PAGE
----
René Jacobs leads what by 1990s standards is a large-scale performance of Monteverdi's popular 1610 Vespers: not only does he use a chorus in the Psalms and Magnificat, but he has his instrumentalists double the vocal parts for much of the time as well. In fact, Jacobs has encouraged his lead cornettist (the extraordinary Jean Tubéry) to embellish freely and has even added a part (evidently newly composed) for him in one of the Psalms (Laetatus sum). The performance is as lively and as colorful as all of this would lead you to expect, but the moments of calm devotion are nicely done as well--most notably the soprano duet "Pulchra es," sung spellbindingly by Maria Cristina Kiehr and Barbara Borden. Every one of the soloists does sterling work, in fact; they are this performance's greatest strength. If you want a large-scale choral performance and don't mind the instrumental additions, this and William Christie's recording could be first choices. (Purists should choose Andrew Parrott's stunning one-singer-per-part performance.) --Matthew Westphal
Knowing Jacobs in Handel and Mozart opera's: very dramatic and colorful readings, with a healthy "disrespect" for the composer's score, I was expecting a dazzling, rich and colorful reading of the Mariavespers.
Having lived for years with only one recording of this musical masterpiece, Garrido's recording on K617, which fullfilled all my musical Monteverdi needs - the Gardiner, Picket and Parrott recordings I don't like that much - I thought it would be welcome to introduce an alternative version to myself...et voila!: Jacob's recording.
I bought a special "deluxe" livre (hardbound booklet) edition for half the price of the normal jewelcase version (?? beats me why the newer, more gorgeously looking edition was cheaper ??)
A nice booklet in colour with beautiful pictures of manuscripts and paintings of the well beloved Maria and very interesting things to read...I was perfectly satisfied.
But then I was surprised to hear rather stately and slow tempi.
Jacobs is rich in textures, warm in his orchestral treatment, but nowhere as rich, colorful and dramatic as Garrido in his superb recording on K617.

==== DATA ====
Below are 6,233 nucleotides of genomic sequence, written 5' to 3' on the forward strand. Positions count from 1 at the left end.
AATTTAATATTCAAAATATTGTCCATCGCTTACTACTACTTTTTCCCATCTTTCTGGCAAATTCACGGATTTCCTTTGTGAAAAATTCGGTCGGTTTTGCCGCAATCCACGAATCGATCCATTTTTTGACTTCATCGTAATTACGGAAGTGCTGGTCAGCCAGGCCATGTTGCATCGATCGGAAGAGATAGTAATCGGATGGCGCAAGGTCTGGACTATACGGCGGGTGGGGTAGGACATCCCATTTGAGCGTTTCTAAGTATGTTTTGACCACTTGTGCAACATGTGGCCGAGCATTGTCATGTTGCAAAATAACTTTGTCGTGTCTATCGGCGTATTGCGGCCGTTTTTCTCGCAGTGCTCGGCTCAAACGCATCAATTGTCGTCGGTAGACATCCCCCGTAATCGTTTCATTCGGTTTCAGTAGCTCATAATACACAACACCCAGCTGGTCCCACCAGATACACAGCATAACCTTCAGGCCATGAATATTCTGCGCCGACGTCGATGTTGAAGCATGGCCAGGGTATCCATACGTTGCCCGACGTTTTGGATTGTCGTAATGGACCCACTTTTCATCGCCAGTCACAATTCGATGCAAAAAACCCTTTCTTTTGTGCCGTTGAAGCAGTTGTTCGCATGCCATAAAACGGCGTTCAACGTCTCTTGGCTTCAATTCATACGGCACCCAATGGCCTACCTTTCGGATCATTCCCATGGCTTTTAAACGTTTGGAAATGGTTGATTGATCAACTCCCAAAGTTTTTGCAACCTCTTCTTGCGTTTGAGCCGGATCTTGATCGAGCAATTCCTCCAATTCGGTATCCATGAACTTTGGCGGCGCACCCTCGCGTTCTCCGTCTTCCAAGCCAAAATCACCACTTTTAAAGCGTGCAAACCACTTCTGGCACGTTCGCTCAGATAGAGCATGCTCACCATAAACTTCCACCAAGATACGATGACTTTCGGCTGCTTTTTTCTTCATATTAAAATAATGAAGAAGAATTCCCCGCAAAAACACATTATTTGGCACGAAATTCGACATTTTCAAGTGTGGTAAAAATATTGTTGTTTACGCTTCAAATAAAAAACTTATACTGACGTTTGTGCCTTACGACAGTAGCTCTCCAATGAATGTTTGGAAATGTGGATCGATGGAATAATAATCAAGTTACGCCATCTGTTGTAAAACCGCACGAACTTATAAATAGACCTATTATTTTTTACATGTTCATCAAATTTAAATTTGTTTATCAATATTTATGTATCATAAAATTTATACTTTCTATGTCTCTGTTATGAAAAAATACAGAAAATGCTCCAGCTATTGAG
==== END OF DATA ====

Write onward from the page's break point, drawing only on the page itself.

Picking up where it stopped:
I was very disappointed at first, where's the Jacobs I know from all his excellent Handel and Mozart recordings?
The tempi overall are too slow and measured and Jacobs isn't consistent in maintaining a certain tempo in a movement.
It doesn't sound very natural to slow down (again) at certain points after a quicker tempo has set in as a contrast to a slower beginning of a part.
My musical intuition would have liked Jacobs maintaining the quicker speed throughout that part and not returning to the slower tempo of the beginning.
But I'm starting to like it a lot better.
I really need to listen without a (quicker paced) reference (Garrido's Vespers) and then it works pretty well.
The performance is broad, deep and warm.
Because of the slower tempi the music is more insightful, all vocal parts are more easily to detach from each-other.
Garrido's choir is a mess in comparison with Jacobs - especially in comparison with clean-cut English performers like Parrott and Picket.
Jacobs' choir is very transparant, but without sounding too clean and "white"
Solo voices are bigger, warmer and rounder than say in Parrott's, Gardiner's and Junghanel's recordings.
There is a similar darkness in Jacobs' reading I associate with Savall's recordings, although I haven't heard Savall's Maria Vespers yet.
Parrott, Picket, Junghanel and Gardiner are too clean-cut.
And though I do not mind a one voice per part reading (a Parrott -in some parts of his recording -, Picket and Junghanel), the vocals and orchestra must have a certain weight to do Monteverdi's music justice...in my opinion ofcourse.
Parrott's and Junghanel's way might work well with Bach - Parrott's Mass in B for instance is quite wonderful - but in Monteverdi I like to hear a full-bodied tone and timbre, more passion and a rougher edge if possible.
For now there isn't a "one voice per part reading" I like.
Maybe Alessandrini's recording will add that certain italic blood in his reading
I will check his recording.
The recording of Jacobs' Vespers is beautiful: warm timbered, detailed and with a dark resonance.
I got used to the slower tempi and in some parts I certainly like Jacobs better than Garrido.
But Garrido's quicker tempi, the orchestra's folk music-like treatment of the score...its lush sound, the mediterranean blood and warmth of Garrido's reading are elements that are unique in his recording, elements I haven't found in any other recording yet.
But from all the other recordings I listened to (Gardiner, Junghanel, Picket, Parrott and Corboz) Jacobs' reading certainly is the one I like best.
A very nice alternative.